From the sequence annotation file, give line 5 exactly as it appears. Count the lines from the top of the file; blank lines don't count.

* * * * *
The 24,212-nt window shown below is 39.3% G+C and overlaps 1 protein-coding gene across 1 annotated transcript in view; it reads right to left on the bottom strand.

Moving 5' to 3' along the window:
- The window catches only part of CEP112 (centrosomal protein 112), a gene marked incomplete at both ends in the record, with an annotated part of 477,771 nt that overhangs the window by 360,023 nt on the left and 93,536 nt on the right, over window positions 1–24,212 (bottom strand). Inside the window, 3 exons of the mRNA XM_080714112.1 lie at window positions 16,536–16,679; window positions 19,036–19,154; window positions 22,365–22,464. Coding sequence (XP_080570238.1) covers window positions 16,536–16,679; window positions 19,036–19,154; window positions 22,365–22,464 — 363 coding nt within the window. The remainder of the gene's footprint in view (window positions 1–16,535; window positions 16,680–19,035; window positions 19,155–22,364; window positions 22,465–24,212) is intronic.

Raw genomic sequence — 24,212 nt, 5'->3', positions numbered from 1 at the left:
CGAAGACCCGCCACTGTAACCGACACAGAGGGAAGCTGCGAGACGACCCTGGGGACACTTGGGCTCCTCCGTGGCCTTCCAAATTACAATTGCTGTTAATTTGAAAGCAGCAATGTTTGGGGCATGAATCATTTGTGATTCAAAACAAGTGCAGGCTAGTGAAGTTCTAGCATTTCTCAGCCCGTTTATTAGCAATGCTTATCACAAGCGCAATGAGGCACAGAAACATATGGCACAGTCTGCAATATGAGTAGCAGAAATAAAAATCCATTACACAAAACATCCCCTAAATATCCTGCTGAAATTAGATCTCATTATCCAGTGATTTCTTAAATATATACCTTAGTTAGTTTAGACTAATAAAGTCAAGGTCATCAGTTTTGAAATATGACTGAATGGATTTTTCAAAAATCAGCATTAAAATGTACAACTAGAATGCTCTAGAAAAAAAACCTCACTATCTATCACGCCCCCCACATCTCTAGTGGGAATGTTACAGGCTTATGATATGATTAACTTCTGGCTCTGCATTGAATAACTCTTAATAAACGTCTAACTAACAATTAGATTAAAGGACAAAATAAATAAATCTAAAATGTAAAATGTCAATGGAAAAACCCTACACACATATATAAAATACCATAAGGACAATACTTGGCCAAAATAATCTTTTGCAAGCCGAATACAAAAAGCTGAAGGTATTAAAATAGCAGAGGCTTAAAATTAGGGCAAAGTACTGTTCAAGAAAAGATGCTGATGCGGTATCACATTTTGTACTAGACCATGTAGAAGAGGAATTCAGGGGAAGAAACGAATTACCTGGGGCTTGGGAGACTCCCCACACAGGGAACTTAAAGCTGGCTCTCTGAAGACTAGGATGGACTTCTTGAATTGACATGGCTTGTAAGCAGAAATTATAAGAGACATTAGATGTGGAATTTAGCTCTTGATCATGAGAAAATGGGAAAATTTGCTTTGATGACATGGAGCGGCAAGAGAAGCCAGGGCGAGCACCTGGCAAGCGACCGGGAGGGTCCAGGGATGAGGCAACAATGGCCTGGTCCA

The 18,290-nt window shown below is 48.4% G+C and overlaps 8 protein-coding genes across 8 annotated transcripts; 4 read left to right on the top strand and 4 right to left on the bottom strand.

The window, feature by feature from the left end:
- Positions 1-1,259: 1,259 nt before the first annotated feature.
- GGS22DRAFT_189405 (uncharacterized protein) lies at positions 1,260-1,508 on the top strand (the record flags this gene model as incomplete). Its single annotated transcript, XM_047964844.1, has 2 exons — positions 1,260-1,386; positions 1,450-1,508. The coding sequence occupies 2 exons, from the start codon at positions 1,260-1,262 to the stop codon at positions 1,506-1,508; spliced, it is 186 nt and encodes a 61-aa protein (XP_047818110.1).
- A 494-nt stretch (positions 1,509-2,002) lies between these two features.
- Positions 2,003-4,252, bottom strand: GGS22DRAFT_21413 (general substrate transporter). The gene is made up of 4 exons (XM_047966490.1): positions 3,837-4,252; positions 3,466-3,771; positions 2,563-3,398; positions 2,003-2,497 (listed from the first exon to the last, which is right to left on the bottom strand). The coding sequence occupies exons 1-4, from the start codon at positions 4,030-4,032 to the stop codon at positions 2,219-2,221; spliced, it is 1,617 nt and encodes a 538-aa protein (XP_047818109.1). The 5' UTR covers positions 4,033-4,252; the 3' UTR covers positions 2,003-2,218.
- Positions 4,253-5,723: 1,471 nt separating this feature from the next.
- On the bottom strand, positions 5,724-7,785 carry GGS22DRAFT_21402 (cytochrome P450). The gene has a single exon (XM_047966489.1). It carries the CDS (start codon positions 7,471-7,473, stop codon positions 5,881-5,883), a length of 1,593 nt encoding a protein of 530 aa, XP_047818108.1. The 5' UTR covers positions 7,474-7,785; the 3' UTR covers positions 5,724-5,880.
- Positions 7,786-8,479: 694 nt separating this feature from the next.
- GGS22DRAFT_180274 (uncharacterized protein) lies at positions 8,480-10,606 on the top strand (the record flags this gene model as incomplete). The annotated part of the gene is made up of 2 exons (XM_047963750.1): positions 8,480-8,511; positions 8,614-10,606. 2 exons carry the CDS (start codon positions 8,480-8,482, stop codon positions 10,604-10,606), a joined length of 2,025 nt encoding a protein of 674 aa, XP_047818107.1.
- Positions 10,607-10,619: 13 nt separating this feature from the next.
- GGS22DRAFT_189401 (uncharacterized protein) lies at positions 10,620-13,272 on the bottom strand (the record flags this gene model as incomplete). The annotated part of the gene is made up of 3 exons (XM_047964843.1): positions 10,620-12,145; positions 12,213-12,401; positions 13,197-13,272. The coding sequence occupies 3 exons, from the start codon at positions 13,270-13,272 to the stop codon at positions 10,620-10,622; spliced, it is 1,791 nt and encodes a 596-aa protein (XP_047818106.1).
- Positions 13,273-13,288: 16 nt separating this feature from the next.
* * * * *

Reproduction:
CGAAGACCCGCCACTGTAACCGACACAGAGGGAAGCTGCGAGACGACCCTGGGGACACTTGGGCTCCTCCGTGGCCTTCCAAATTACAATTGCTGTTAATTTGAAAGCAGCAATGTTTGGGGCATGAATCATTTGTGATTCAAAACAAGTGCAGGCTAGTGAAGTTCTAGCATTTCTCAGCCCGTTTATTAGCAATGCTTATCACAAGCGCAATGAGGCACAGAAACATATGGCACAGTCTGCAATATGAGTAGCAGAAATAAAAATCCATTACACAAAACATCCCCTAAATATCCTGCTGAAATTAGATCTCATTATCCAGTGATTTCTTAAATATATACCTTAGTTAGTTTAGACTAATAAAGTCAAGGTCATCAGTTTTGAAATATGACTGAATGGATTTTTCAAAAATCAGCATTAAAATGTACAACTAGAATGCTCTAGAAAAAAAACCTCACTATCTATCACGCCCCCCACATCTCTAGTGGGAATGTTACAGGCTTATGATATGATTAACTTCTGGCTCTGCATTGAATAACTCTTAATAAACGTCTAACTAACAATTAGATTAAAGGACAAAATAAATAAATCTAAAATGTAAAATGTCAATGGAAAAACCCTACACACATATATAAAATACCATAAGGACAATACTTGGCCAAAATAATCTTTTGCAAGCCGAATACAAAAAGCTGAAGGTATTAAAATAGCAGAGGCTTAAAATTAGGGCAAAGTACTGTTCAAGAAAAGATGCTGATGCGGTATCACATTTTGTACTAGACCATGTAGAAGAGGAATTCAGGGGAAGAAACGAATTACCTGGGGCTTGGGAGACTCCCCACACAGGGAACTTAAAGCTGGCTCTCTGAAGACTAGGATGGACTTCTTGAATTGACATGGCTTGTAAGCAGAAATTATAAGAGACATTAGATGTGGAATTTAGCTCTTGATCATGAGAAAATGGGAAAATTTGCTTTGATGACATGGAGCGGCAAGAGAAGCCAGGGCGAGCACCTGGCAAGCGACCGGGAGGGTCCAGGGATGAGGCAACAATGGCCTGGTCCA